During last week’s Environment, Public Health and Food Safety committee meeting Mr Griffin tried to effectively impose a moratorium on the controversial process of gas fracking.
Supporting an amendment by former French environment minister, Corinne Lepage, Nick had sought to ban the process of hydraulic frackuring, given the serious environmental and health risks involved.
However, despite not succeeding totally there were a number of amendments Nick helped vote through which will become serious hurdles to those wishing to play Russian roulette with our green and pleasant land in search of a quick buck.
As well as a much greater scrutiny of the potential health risks involved in fracking, a polluter-pays principle will be applied. In effect this will eliminate the possibility of fly-by-night operatives who will instead be responsible for any long-term damage they may inflict.
Further to this new rules of disclosure will apply to the actual chemical make-up of the fracking fluid used in the process. As such, unlike in the USA , where big companies have been afforded the opportunity to use their financial clout to keep the public in ignorance, operatives will have to exist under a much stricter environmental transparency regime.
The disposal of fracking fluid and the possibility of it leaking into the water table will be monitored with greater emphasis placed on its closed-system recycling. Fracking fluid will also now be classified as a hazardous waste.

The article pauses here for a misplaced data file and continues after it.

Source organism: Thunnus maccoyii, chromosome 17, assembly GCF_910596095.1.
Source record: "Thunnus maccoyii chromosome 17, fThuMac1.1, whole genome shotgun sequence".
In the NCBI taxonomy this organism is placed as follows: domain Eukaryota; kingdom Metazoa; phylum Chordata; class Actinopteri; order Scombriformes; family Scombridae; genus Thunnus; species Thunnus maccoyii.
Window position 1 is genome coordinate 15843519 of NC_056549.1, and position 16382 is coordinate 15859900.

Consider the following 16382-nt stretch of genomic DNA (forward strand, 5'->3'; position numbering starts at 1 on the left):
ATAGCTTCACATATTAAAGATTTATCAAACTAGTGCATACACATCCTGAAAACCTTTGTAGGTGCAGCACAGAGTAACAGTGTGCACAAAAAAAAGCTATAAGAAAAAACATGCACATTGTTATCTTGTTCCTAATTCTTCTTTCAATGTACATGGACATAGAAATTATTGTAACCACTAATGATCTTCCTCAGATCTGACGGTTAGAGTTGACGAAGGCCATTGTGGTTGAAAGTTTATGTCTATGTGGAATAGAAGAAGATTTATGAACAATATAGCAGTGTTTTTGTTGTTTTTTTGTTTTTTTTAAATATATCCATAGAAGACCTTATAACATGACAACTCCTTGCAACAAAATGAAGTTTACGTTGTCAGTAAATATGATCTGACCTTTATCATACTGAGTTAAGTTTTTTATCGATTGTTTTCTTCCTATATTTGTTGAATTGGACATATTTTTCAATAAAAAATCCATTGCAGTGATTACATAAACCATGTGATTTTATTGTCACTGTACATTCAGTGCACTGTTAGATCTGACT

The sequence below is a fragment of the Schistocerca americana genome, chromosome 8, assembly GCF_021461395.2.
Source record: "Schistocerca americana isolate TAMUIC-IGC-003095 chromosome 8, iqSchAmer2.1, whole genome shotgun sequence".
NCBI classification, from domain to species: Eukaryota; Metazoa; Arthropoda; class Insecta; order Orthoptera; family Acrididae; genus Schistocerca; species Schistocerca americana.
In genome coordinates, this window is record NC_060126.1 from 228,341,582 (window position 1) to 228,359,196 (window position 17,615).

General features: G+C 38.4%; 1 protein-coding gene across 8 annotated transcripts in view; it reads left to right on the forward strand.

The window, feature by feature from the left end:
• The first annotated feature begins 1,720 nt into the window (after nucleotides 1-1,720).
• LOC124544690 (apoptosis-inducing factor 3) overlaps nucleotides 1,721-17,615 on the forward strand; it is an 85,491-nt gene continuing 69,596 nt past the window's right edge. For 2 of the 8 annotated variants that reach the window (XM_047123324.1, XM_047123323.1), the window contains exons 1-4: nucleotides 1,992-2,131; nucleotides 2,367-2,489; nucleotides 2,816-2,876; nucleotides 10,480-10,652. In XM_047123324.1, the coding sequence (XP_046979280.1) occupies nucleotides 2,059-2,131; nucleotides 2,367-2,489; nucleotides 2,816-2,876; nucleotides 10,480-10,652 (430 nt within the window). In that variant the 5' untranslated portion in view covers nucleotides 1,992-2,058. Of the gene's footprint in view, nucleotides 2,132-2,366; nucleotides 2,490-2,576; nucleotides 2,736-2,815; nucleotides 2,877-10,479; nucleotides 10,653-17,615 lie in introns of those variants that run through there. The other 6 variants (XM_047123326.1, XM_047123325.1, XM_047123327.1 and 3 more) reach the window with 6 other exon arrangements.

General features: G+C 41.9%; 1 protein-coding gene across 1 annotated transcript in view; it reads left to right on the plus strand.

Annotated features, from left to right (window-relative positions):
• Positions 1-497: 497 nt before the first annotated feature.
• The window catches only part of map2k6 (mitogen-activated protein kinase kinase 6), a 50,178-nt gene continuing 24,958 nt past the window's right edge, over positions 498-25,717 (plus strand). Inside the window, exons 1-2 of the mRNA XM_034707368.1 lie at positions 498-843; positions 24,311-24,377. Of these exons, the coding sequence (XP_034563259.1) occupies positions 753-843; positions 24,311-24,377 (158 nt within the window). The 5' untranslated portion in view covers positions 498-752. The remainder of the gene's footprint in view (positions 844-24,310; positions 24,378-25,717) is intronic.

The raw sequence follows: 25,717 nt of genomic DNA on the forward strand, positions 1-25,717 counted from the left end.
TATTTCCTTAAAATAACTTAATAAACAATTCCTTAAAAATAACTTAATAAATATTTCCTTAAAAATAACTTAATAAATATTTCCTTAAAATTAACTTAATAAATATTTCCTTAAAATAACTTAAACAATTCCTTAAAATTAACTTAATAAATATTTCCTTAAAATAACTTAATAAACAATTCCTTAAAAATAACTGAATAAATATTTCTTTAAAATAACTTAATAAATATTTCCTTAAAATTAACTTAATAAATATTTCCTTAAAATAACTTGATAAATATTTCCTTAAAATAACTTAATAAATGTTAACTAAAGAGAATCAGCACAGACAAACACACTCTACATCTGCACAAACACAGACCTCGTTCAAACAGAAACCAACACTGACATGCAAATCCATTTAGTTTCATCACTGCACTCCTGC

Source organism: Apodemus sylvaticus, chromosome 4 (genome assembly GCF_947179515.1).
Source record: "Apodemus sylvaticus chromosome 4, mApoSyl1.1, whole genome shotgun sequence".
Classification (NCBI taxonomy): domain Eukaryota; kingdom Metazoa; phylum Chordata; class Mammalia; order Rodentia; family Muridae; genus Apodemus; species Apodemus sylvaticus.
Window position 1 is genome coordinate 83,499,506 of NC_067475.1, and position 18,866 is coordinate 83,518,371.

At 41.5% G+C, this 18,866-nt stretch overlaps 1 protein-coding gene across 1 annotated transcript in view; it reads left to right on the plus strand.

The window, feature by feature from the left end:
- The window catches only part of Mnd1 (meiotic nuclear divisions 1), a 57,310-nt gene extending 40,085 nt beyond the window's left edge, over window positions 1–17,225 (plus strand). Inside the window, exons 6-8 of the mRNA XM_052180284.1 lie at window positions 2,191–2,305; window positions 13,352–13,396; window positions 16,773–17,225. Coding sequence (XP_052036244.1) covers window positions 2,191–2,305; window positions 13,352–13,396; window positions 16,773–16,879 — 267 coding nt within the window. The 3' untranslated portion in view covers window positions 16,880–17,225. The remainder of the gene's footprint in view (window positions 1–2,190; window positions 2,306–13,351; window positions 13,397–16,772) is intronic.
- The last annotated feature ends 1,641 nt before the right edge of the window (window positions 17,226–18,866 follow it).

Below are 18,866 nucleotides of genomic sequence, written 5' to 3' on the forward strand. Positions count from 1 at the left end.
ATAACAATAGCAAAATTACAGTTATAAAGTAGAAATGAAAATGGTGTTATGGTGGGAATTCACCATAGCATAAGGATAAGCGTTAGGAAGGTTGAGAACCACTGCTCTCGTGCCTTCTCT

Following on from the earthquakes experienced during fracking trials in Blackpool, the seismic implications of the process will also now have to be considered. Mr Griffin was pleased to see the following amendment included in his briefing documents:
Notes that there is a risk of seismic tremors as demonstrated by shale gas exploration in the north-west of England; supports the recommendations of the UK Government commissioned report that operators be required to meet certain seismic and microseismic standards.
Whilst the Czech Republic, Germany & Romania are considering banning the process of hydraulic fracturing a further indication to the growing worldwide opposition was reflected in the following amendment:
whereas many governments in Europe, such as France, Bulgaria, North Rhine Westphalia in Germany, Fribourg and Vaud in Switzerland, as well as a number of US states (North Carolina,New York, New Jersey, and Vermont and more than 100 local governments) and other countries around the world (South Africa, Quebec in Canada, New South Wales in Australia) currently have a ban or moratorium in place on the use of hydraulic fracturing for the extraction of oil and gas from shale or other 'tight' rock formations;
All in all a productive morning dealing a serious blow to the fracking fraternity. However, the battle is far from over as the fervent support for the fracking industry by several senior Conservative MEPs also demonstrated.
To find out more about the work that Nick does as an MEP, please visit his official website here.